Issued from the woods a few miles east of

June 17, 2012

How often have I embarked on long fieldtrips only for the best discovery of the trip to turn up right outside my door? That happened last weekend. As I stepped off the porch leaving for a 20-mile bike ride into the bottomlands, within arm's length, on the underside of a Sugarberry leaf, there was what's shown at http://www.backyardnature.net/n/12/120617cc.jpg.

You can see a close-up of a single caterpillar at http://www.backyardnature.net/n/12/120617cd.jpg.

Volunteer identifier Bea in Ontario pegs these as caterpillars of the Io Moth, AUTOMERIS IO. Therefore, the 1½-inch-long (4cm) larvae in the photo are intermediate-stage instars -- partway through their several molting stages -- because Io Moth caterpillars reach 2¾ inches long (7cm) before metamorphosing. While the caterpillars are solitary during their later instars, they are gregarious in the early ones.

Io Moth caterpillars are known to eat many kinds of vegetation, including birches, clover, corn, maples, oaks, willows, roses, palms, grasses, and elms. Our Sugarberry trees are a kind of hackberry in the Elm Family. You might guess that a species capable of such omnivory might enjoy a large area of distribution, and that's the case: They're common throughout eastern North America west to Arizona and south through Mexico into Central America.

Sometime caterpillars' sharp-looking spines are perfectly harmless, but Io Moth caterpillar spines can "sting," and the larger the individual, the worse the sting. Stinging hairs are technically known as "urticating spines."

The caterpillar's spininess seems to account for the species' name, Io. In Greek mythology Io was a nymph seduced by Zeus, who changed her into a heifer to escape detection. But Hera, Zeus's wife, found out about the arrangement and sent a maddening gadfly to torture Io. The gadfly's bitefulness apparently was remembered by the namer of the Io Moth, with its caterpillar's stinging hairs.


Another interesting insect similarly turned up right at my trailer's door, floating in the rainwater tub, struggling to get out. You can see the 1¼-inch long (33mm) beetle at http://www.backyardnature.net/n/12/120617cb.jpg.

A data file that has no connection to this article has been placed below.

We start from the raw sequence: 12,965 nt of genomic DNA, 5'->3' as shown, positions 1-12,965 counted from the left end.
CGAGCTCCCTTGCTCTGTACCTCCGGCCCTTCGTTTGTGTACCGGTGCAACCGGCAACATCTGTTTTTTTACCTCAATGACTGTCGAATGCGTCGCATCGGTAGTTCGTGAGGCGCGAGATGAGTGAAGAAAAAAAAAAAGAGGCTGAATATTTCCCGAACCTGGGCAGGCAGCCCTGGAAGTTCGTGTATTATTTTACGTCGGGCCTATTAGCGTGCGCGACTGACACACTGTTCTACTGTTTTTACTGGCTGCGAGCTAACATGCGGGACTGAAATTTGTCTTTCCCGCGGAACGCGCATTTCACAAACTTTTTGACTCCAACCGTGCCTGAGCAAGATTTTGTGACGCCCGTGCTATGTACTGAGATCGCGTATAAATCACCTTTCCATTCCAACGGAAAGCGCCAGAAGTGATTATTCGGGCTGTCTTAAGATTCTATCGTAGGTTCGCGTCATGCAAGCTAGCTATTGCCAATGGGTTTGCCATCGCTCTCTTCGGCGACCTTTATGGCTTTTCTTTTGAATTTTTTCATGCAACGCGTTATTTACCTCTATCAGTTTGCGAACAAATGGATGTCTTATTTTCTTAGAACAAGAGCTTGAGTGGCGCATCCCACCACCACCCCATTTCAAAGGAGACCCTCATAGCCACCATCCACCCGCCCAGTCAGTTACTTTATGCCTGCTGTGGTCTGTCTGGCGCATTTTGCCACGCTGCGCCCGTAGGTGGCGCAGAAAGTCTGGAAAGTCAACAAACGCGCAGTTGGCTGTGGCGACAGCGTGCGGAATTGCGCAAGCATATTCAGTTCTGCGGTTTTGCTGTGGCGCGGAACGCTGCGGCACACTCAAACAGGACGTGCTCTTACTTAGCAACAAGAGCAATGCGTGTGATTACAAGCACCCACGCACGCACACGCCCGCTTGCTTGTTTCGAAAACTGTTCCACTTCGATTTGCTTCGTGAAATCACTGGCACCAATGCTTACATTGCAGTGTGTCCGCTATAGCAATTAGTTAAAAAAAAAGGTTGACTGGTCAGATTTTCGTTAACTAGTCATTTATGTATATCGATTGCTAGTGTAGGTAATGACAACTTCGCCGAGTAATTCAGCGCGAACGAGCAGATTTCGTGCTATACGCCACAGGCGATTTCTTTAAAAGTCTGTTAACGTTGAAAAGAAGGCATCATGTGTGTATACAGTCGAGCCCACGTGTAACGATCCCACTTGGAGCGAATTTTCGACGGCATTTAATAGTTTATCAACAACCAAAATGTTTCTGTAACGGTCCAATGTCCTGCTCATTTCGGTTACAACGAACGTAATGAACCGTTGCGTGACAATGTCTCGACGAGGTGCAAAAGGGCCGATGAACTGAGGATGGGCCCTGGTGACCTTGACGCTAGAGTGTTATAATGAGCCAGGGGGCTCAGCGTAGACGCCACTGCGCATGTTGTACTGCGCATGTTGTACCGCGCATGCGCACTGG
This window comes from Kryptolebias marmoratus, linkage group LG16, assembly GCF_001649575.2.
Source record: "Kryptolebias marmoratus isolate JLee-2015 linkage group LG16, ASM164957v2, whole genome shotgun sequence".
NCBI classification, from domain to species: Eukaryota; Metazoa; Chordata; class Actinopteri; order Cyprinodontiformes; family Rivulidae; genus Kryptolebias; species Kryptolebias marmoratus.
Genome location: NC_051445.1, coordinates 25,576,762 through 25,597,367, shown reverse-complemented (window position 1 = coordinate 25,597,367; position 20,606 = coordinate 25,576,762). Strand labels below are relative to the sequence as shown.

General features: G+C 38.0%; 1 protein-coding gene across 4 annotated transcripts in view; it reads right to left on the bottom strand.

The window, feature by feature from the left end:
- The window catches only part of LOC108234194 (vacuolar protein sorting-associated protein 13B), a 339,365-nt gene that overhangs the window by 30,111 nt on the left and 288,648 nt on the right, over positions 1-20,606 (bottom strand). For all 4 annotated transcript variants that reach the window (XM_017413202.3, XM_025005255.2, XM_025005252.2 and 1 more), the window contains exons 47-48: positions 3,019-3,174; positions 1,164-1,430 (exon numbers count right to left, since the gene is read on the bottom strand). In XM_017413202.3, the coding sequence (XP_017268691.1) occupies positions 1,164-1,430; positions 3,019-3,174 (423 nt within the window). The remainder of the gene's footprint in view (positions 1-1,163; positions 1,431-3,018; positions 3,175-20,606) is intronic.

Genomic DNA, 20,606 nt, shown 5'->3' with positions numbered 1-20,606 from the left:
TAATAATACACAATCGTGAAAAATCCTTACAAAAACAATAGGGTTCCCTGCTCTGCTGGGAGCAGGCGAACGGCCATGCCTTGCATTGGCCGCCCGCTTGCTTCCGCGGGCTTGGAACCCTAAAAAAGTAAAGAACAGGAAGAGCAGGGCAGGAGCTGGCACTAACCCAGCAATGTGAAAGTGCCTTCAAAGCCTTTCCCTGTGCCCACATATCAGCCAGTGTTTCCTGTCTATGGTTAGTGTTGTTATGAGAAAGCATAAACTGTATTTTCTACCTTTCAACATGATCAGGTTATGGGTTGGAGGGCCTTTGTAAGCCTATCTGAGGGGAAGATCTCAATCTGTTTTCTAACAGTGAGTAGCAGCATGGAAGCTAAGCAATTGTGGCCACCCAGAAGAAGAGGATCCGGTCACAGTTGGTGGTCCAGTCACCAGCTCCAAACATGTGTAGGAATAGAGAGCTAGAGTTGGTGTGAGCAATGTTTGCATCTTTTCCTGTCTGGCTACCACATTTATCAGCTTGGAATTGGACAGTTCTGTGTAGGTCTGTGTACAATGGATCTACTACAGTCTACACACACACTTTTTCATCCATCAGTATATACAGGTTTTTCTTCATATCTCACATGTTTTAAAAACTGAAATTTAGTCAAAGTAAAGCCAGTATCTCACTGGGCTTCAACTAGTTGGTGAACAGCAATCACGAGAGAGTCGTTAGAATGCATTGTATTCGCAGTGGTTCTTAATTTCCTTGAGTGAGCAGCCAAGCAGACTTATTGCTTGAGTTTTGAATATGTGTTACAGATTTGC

In general form -- large and slender with parallel sides, and with the base of the bulging front part (pronotum) forming a kind of M where it meets the winged part -- I knew this was a kind of click beetle. As a kid on the Kentucky farm I learned early that if you catch a click beetle the first thing it does is to draw in its legs and antenna, exactly like the one in my hand, and then if between your fingers you hold the bug next to your ear, you can hear and sometimes very definitely feel the beetle clicking. In the picture you can see that the pronotum's rear corners (the M's legs) are prolonged backward into sharp points. These points are clicked against the wing section, and the click can be surprisingly powerful.

The first time one clicked between my fingers I was so surprised that it scared me and I dropped him, half expecting to be stung. That's exactly what the clicking is all about. You can imagine an uninitiated bird's response if such an unexpected clicking occurs just as the beetle is about to be gulped down. Also, most click beetles when placed on their backs can click so violently that they can flip themselves back onto their legs.

The click beetles I grew up with were different species than the one in the picture. In fact the Click Beetle Family, the Elateridae, holds about 9300 species worldwide -- some 965 just in North America -- all capable of clicking.

Bea in Ontario says that our picture shows the Eyed Click Beetle, ALAUS OCULATUS, one of the most common and best known click beetles of eastern North America. Adults mainly deal with reproduction, though they may take some flower nectar and plant juices. Most of the species' life cycle is spent in the larval stage as a longish, slender, honey-colored grub sometimes referred to as a wireworm, during which it preys on grubs of wood-boring beetles.


Right outside my computer-room window a Tufted Titmouse landed, took into his beak an acorn that seemed far too large for him to ever swallow or hammer open with his little bill, and flew away. You can see this at http://www.backyardnature.net/n/12/120617tt.jpg.

I've seen jays swallow acorns similarly "too large," but some jay species are known to have "expandable throats and esophagi." Jays and titmice aren't too far apart on the Phylogenetic Tree of Life, so maybe that's part of what is going on here.

Experiments with Tufted Titmice do indicate that they always choose the largest seeds they can when foraging. At a feeding station, the bigger the seed, the better. Either their gullets are more expandable than I can imagine, or their little beaks are more effective at hammering than I'd guess.


Titmice aren't the only ones outside my window carrying more food than they seem capable of swallowing. A chipmunk regularly comes, stuffing his cheek pouches with acorns, as you can see at http://www.backyardnature.net/n/12/120617ch.jpg.

Those pouches are used not only to transport food but also for carrying nesting material, and when burrows are dug the excavated soil is carried away in the pouches so there'll be less chance of predators noticing the digging.